The Uniqueness of Man

Joel S. Berson Berson at ATT.NET
Fri Sep 18 17:30:06 UTC 2009

At 9/18/2009 12:31 PM, Salikoko S. Mufwene wrote:
>Another complement to Anderson's book is Michael Tomasello's /Origins of
>Human Communication/ (MIT Press, 2008). I find the book overly
>repetitive but it sheds interesting light on differences between animal
>communication and human language(s).

I probably won't read this, since Tomasello is a disbeliever in
ape-language, but I wonder whether he comes to the conclusion, to the
unproductive yes-no question "Do apes have language?", of "No."  And
"Language is innate, biologically hard-wired, in humans, and in no
other animals," as I presume Pinker and Chomsky claim?  (I haven't
read them either, and probably won't.)

>Herb Stahlke wrote:
>>I haven't read the Anderson book either, but I've followed that
>>literature ever since working with the Lana Project at Yerkes in
>>Atlanta in the late 70s.  The arena is one with highly mobile goal
>>posts.  When animals are shown to be capable of some language-like
>>behavior the definition changes to exclude that or at least make it

As Sue Savage-Rumbaugh says, in the jointly-authored _Apes, Language,
and the Human Mind_ (1998).  (An unfortunately very difficult book,
one not likely to appeal to the general intelligent reader.)

>>What serious researchers in the field are doing,
>>though, is not attempting to prove that other higher primates are
>>capable of language but rather investigating the cognitive requisites
>>for language

Why is the subject so often expressed as "language," as though it
were one single thing, defined by some set of criteria (as Herb
writes, frequently varying), rather than as "various kinds of
language capability" (with then, of course, different characteristics
for each kind)?  Reminds me of IQ as the single measure of
intelligence -- where is Stephen Jay Gould when we need him on ape-language?

And why is "language" described in terms of a hierarchy of abilities,
when there may be a more complex relationship among the abilities,
such as (speaking mathematically) a network?  Or must it be a
hierarchy so that man can reside at the top?

>>and the use of such species as behavior models for
>>research.  Duane Rumbaugh has a couple of very interesting recent
>>papers that survey the field he's been working in for forty years.
>>See for example
>>Emergents and Rational Behaviorism.  Eyes on Psy Chi, Winter 2002.
>>A Salience Theory of Learning and Behavior: With Perspectives on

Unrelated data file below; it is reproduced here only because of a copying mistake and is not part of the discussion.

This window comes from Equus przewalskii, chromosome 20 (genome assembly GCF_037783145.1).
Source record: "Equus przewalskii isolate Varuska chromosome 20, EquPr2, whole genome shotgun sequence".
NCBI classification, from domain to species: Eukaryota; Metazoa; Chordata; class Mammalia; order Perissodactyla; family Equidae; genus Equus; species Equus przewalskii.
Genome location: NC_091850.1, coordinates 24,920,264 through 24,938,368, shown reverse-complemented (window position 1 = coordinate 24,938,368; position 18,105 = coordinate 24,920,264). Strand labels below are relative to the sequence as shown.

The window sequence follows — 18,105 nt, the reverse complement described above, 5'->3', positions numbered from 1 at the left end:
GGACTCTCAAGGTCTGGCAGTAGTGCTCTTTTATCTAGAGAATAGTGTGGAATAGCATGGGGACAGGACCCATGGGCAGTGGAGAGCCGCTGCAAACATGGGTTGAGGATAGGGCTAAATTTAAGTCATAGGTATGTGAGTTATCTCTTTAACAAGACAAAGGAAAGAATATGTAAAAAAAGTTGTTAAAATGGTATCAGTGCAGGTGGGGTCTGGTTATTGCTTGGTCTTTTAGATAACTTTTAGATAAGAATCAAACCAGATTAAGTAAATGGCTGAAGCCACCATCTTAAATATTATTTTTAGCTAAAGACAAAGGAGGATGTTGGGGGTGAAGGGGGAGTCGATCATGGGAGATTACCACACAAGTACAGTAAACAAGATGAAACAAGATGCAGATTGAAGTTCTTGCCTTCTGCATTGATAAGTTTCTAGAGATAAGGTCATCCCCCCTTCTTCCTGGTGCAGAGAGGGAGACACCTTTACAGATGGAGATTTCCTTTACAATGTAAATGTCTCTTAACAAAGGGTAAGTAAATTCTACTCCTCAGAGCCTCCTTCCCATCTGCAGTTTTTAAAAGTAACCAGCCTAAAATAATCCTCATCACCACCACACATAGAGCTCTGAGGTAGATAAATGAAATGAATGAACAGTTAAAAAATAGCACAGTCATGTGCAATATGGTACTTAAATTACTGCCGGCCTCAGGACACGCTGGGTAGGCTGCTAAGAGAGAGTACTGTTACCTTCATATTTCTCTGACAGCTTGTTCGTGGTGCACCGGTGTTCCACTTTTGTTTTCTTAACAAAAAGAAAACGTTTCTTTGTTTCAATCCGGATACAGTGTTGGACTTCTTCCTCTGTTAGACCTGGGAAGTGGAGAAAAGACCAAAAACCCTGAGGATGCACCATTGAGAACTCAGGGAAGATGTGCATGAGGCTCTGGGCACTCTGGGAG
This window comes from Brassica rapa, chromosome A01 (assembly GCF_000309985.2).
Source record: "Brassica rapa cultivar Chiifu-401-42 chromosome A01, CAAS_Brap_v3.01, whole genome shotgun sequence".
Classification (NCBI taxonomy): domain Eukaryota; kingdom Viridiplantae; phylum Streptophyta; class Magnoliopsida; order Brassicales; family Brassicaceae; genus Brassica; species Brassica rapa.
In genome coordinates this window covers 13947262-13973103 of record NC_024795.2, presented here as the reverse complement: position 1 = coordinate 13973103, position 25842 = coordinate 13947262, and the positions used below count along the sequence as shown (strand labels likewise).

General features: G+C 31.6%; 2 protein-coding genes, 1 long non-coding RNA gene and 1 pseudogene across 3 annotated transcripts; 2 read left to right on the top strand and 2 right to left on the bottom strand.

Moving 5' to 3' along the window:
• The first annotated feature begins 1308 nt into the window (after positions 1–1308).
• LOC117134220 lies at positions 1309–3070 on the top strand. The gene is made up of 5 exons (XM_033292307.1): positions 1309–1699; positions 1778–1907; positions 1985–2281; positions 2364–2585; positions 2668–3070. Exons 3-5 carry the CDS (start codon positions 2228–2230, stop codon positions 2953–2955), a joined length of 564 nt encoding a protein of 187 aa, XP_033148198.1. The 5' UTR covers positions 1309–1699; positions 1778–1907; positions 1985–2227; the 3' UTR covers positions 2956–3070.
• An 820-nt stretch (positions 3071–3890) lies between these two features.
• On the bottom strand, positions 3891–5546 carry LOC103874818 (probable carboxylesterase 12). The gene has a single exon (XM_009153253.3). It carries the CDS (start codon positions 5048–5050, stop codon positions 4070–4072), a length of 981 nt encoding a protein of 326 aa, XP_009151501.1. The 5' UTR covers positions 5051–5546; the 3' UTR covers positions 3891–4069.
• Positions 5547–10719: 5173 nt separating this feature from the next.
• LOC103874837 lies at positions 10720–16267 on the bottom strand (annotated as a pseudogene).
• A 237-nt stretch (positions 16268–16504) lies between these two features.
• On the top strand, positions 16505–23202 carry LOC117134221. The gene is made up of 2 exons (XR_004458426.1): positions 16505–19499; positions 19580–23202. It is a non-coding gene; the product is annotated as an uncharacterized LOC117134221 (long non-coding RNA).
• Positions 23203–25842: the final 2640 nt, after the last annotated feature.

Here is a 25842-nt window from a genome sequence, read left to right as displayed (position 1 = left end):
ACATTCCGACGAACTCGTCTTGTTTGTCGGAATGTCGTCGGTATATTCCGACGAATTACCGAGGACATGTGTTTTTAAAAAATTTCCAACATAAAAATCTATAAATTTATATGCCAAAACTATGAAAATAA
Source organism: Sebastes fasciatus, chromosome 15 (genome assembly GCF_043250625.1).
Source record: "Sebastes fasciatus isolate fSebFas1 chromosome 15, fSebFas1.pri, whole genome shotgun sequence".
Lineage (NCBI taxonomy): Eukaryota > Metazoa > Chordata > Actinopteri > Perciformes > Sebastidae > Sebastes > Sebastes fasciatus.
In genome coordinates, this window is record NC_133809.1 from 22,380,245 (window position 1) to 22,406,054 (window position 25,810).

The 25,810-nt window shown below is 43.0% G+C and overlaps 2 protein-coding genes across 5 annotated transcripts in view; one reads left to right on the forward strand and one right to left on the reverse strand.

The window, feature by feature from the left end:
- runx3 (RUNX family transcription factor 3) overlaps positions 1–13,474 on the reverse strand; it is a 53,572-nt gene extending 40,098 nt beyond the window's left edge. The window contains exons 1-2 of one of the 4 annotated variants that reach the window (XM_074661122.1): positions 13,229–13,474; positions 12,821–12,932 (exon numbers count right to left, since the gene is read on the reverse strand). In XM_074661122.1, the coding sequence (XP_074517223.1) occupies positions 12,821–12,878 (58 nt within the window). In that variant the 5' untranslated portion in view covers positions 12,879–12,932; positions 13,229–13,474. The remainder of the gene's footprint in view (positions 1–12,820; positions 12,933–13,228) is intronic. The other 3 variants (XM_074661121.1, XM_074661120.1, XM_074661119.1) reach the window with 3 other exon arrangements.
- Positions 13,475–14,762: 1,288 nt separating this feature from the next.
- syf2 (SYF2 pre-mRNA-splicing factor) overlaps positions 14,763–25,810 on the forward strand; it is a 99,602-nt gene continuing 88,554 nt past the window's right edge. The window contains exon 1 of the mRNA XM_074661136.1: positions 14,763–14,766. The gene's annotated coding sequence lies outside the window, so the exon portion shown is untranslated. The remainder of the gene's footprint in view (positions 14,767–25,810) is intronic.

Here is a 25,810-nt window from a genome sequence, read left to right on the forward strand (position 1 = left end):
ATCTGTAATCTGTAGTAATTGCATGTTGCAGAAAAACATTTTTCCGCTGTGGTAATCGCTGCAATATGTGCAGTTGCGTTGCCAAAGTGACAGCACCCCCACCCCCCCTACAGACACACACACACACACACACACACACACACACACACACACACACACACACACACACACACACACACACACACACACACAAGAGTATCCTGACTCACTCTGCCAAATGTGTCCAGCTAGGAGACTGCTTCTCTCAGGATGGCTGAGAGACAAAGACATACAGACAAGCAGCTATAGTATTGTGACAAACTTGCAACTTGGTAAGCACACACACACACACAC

>>Neurobiology and Cognition.  International Journal of Primatology
>>(0164-0291) 10/01/2007. Vol.28,Iss.5;p.973-996.

Thanks for this citation; it's more recent than the pro ape-language
books I'm aware of, and I've been reluctant to try searching the
(voluminous?) literature.


>>Both sides, unfortunately, are prone to overblown arguments.
>>On Fri, Sep 18, 2009 at 8:15 AM, Joel S. Berson <Berson at> wrote:
>>>---------------------- Information from the mail header
>>>Sender:       American Dialect Society <ADS-L at LISTSERV.UGA.EDU>
>>>Poster:       "Joel S. Berson" <Berson at ATT.NET>
>>>Subject:      The Uniqueness of Man
>>>With the excuse of its relationship to Teenglish, I ask a question
>>>about _Doctor Dolittle's Delusion: Animals and the Uniqueness of
>>>Human Language_, by Stephen R. Anderson.
>>>His book (which I admit I have not read to the end yet; it's been
>>>recalled by the library) strikes me as an anguished cry for the
>>>biologically-predetermined uniqueness of humans among all of God's
>>>creations with respect to language.  (His ilk lost one battle --
>>>although a fringe is still fighting -- with the recognition of
>>>evolution, another over using and making tools, and so on.)
>>>Every chapter ends with the conclusion that, if a particular type of
>>>communication in the animal just discussed is biologically
>>>determined, innate, and especially if humans have or do something
>>>similar, then how can one deny that language in humans is also
>>>innate.  False logic, I believe.  But also -- If humans are like
>>>these various animals, then how can Anderson deny that some animals
>>>might be like us -- such as (other) primates in their ability to
>>>understand, learn, and use language?
>>>Set aside the fact that chimpanzees don't have a physical vocal
>>>apparatus that would permit them to speak English.  Some humans don't
>>>either, but they can use human language via other modes.
>>>The American Dialect Society -
>>The American Dialect Society -
>Salikoko S. Mufwene                    s-mufwene at
>The Frank J. McLoraine Distinguished Service Professor of
>Linguistics and the College
>Professor, Committee on Evolutionary Biology
>University of Chicago                  773-702-8531; FAX 773-834-0924
>Department of Linguistics
>1010 East 59th Street
>Chicago, IL 60637, USA
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